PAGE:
Mandala Paintings (Radial Symmetry)
Mandala Record Process
Begin by planning your design. To start you will need to fold your paper into a series of triangles. Watch the video down below for instructions on folding your paper.
2. Next you can start your design by drawing any shapes, lines or patterns you wish on your folded triangle. Variety is the spice of life, it also makes your artwork stand out when used masterfully, be careful though too much of a good thing will spoil it. Tr to avoid overly chaotic designs as they can be a real headache to transfer and paint later.
3. Open your triangle up and fold it over so that you can see its reflection in the triangle to the right/left of its original location. Using the windows in our classroom or the light table trace the design so that you have a perfect reflection on your paper. Continue this process until all of your triangles are completed.
4. Determine your color palette *** See examples in slideshow below…CLICK IMAGES TO VIEW:
Achromatic: One neutral hue (color) adjusted up and down in value.
Monochromatic: One hue adjusted up and down in value.
Analogous: 3-4 hues located next to one another on the color wheel.
Complementary: 2 colors that sit directly opposite one another on the color wheel.
Triadic: Colors evenly spaced creating a triad or triangle shape on the color wheel. Examples include red, blue, yellow or green, orange, violet.
** It’s smart to have a plan before you begin painting, otherwise you might find yourself stuck in a corner with no way out other than to start the entire project over… never a fun place to find yourself. Ben Franklin famously stated “An ounce of prevention is worth a pound of cure”.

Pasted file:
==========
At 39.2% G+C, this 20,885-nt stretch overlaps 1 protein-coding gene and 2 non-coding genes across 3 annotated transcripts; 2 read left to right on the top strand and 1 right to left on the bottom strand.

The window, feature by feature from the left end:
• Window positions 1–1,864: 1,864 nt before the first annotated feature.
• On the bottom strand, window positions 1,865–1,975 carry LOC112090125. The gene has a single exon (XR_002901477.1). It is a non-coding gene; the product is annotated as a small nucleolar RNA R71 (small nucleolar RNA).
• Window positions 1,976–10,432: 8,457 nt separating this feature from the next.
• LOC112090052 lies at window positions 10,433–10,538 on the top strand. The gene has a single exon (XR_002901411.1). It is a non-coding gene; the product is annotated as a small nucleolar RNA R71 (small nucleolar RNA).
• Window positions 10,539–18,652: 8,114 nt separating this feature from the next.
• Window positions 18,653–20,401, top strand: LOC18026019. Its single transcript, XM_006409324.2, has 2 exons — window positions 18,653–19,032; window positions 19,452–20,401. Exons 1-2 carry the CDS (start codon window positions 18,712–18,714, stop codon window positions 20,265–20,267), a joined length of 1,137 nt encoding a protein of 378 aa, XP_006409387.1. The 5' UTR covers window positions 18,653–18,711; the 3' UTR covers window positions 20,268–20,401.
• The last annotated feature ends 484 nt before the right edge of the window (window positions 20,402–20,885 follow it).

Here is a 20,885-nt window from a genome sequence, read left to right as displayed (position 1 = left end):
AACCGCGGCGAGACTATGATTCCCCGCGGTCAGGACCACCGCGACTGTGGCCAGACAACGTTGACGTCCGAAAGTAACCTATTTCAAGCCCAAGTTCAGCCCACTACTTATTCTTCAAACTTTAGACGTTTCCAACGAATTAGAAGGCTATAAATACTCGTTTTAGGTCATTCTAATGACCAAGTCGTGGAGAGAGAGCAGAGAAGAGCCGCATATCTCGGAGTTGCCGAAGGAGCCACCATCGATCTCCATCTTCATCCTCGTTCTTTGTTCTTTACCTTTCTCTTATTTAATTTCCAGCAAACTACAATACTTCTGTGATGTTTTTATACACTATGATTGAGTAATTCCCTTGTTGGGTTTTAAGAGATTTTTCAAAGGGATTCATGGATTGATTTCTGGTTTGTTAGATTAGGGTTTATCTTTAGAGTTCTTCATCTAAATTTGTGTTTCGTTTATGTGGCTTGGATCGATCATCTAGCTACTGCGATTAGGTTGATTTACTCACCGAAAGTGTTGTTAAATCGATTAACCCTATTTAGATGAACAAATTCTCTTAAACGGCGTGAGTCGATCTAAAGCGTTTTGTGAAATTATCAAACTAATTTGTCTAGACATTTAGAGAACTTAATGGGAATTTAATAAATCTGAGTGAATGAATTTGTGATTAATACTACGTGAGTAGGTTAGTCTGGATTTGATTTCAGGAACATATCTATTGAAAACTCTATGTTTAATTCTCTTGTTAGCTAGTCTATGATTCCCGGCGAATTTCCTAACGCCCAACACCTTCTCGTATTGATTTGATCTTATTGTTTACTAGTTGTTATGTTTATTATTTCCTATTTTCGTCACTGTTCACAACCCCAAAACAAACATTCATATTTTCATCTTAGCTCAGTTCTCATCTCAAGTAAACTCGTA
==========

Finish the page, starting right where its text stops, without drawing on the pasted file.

Charcoal Still Life
Select 3 or 5 objects from class still life objects with your group.
Using our Types of Composition handout mimic one type of composition and decide on a viewpoint as a group. Mr. Barron will print copies of this image for every group member to work from as a reference.
Practice with Charcoal media and create a thumbnail sketch of composition.
Begin blocking in of basic forms on grey paper, begin simple and develop more complex shapes as drawing progresses.
Develop shadow areas with compressed charcoal and highlights with kneaded eraser and white charcoal pencils.
Step back to look for areas that need additional development… rework those sections until you are satisfied with the entire piece.
Art and the Mind’s Eye: How Drawing Trains You to See the World More Clearly and to Live with a Deeper Sense of Presence
A passionate case for learning “to search into the cause of beauty, and penetrate the minutest parts of loveliness.”
BY MARIA POPOVA via Brain PIckings
“It’s only when we look with eyes of love that we see as the painter sees,” Henry Miller wrote in his forgotten 1968 gem To Paint Is to Love Again. Drawing, indeed, transforms the secret passageway between the eye and the heart into a two-way street — while we are wired to miss the vast majority of what goes on around us, learning to draw rewires us to see the world differently, to love it more intimately by attending to and coming to cherish its previously invisible details. This, perhaps, is why beloved artist Lynda Barry teaches visual storytelling as the infinitely rewarding art of “being present and seeing what’s there.”